Man, I miss those simple computer systems. I used to go to other peoples' desks and type the word "end" in column 100 of the first line of their program. They'd go mad with frustration trying to figure out why their program always ran instantly, with zero errors and zero output. Or I'd like them watch me type in my 6-digit numeric password, but they still couldn't log in as me because I was slyly holding down the alt key as I typed, so the password was really a single extended ascii character...

Getting up to all those hijinks gave me a love of computers that really set the direction my life would take.

Our high school's local admin password on every machine was the name of the school district. Used it to install P2P software and emulators on lots of the machines throughout my time there. On grad day I was setting up a slideshow with my CS teacher and the domain login wasn't working. I said "just log in with local admin". He said "I don't know the password". I did it in front of him. His words: "I don't want to know what you've done with this"

Dang, well done.

I spent three solid semesters wasting my "Computer Science" electives on breaking into the Novell system... I found tons of these encrypted passwords, and it never occurred to me to just crack one. I did find plenty of other ways to get in, though :)

Yea historically the SAM file on windows has always been a weak spot because of its NTLM hashing scheme. By breaking passwords larger than 7 letters into multiple sub-password hashes it virtually guaranteed rainbow tables would destroy its security.

I used this weakness whilst working at British Telecom to legally break into some NT boxes on behalf of a FTSE 100 company whos system my team got asked to take over.

They had had a bad break up with another supplier and had lost access.

I used our Art directors MAC to break in - I did consider setting up a diy cracking farm using all our suns and running it over night but I suspect that the security department might not have approved.

Out of curiosity, why did they do this? Was hashing super computationally expensive when NTLM first appeared (NT 3.51 I think?)

I wonder if it’s for export control. 7 chars x 8 bits = 56 bits. This used to be the limit for max size of symmetric keys by the US.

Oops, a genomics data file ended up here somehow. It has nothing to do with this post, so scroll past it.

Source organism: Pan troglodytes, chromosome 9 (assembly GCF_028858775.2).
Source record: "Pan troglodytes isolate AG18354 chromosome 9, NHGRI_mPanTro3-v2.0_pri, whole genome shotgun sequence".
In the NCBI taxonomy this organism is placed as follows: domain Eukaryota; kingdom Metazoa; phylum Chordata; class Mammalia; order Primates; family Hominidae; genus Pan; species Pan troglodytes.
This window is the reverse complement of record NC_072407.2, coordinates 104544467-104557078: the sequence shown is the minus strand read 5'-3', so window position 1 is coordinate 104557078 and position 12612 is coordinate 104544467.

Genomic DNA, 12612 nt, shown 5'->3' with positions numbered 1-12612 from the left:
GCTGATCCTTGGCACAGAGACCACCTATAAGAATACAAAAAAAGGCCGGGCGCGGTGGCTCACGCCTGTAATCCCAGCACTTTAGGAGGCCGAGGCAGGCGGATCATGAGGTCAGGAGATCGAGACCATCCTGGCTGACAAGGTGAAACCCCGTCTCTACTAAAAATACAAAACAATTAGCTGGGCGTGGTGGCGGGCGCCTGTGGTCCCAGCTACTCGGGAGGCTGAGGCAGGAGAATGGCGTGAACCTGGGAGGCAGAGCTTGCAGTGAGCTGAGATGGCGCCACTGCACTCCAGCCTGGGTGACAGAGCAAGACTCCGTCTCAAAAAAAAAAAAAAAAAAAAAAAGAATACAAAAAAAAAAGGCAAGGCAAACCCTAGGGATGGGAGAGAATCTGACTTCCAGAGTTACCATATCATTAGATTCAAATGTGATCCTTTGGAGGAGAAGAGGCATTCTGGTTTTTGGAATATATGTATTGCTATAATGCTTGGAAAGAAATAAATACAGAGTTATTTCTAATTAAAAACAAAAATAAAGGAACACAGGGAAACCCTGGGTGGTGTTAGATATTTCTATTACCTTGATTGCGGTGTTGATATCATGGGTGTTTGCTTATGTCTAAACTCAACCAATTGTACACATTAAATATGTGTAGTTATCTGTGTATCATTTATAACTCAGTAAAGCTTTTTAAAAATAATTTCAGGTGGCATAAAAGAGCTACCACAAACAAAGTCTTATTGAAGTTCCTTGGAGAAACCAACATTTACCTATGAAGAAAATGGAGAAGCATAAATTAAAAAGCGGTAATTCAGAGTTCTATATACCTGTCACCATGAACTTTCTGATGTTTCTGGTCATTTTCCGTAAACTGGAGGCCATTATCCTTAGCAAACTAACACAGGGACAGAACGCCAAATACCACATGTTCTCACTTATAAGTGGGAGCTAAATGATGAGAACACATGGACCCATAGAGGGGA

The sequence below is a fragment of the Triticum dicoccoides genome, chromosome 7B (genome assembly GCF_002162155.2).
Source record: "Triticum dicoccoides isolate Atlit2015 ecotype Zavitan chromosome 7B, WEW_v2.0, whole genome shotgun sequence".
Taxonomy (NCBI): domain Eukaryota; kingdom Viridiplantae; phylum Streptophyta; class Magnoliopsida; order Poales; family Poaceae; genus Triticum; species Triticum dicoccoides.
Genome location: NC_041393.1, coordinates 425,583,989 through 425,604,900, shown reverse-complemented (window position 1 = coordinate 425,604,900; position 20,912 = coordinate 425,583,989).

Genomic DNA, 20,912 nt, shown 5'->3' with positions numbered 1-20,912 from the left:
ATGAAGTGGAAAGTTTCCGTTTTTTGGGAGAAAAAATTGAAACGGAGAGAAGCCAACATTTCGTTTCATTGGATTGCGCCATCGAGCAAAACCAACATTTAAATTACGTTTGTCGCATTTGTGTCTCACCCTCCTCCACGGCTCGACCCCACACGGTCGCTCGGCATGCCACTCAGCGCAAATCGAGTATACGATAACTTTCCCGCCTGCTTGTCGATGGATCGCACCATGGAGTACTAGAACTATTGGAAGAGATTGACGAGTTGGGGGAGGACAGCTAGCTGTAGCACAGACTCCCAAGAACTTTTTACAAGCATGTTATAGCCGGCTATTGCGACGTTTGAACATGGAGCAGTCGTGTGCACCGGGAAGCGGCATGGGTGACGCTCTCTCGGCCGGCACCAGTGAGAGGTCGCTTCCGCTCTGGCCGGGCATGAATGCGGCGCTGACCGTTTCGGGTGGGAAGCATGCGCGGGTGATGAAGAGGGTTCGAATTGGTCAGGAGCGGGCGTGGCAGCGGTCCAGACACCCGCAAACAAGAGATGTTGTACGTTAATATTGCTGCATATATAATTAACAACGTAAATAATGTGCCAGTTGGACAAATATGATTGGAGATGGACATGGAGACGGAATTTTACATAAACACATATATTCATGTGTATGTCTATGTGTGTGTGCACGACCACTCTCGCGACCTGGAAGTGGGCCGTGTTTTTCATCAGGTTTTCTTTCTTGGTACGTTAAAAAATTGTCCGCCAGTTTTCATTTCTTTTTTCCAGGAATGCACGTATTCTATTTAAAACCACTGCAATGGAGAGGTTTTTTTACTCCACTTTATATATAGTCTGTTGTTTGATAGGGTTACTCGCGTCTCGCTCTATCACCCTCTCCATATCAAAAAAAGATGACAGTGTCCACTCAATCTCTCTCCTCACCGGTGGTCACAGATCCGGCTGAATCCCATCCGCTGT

The "split into 7s" thing is from LM, which goes back to the OS/2 days... and it uses DES, which operates with 56-bit keys: 7 8-bit characters. Old DES-based crypt() has a similar limit: 8 7-bit characters.

NT hashes use MD4, which wasn't invented until 1990.

I believe LM also stored the passwords in uppercase as well. The NTLM password was used, but LM was also saved for compatibility (by default) with older Windows machines.

L0pth Crack utilized this when cracking, it first found the uppercase password, then it only had to brute force the case when cracking NTLM.

I did the same thing at my school but it was a brand new SMT magnet school so we showed the net admins and helped to prevent it... Zipslack (first 100mb linux distro) with l0phtcrack was part of my EDC. I believe the first time it was shown to the adults was after someone locked the school network admin out of everything so we helped him recover. We even set up a security lab for the admin team. The next year anything that looked like hacking was grounds for expulsion which lead to a lot more problems with it if you ask me. The school with a wing full of hackers wasn't gonna quit looking at new tools. The school just decided it was like teen sex or smoking. Banned! Lol.

Did the same thing with cain & abel. Took 2 days to crack an admin password, it was "weebles". Didn't get expelled though.

My school hacking story: 7th grade, springtime, ~1998. The district used software that ran on login and populated your desktop/start menu and permissions. This was a mixed network of windows 98 and XP for all the newer computers. I found a bug where if you corrupted your own user profile folder, windows would load a temporary one after reboot and not apply all the restrictions, giving access to explorer. You could also get access to explorer by going through the f1 help menu in a couple of different programs.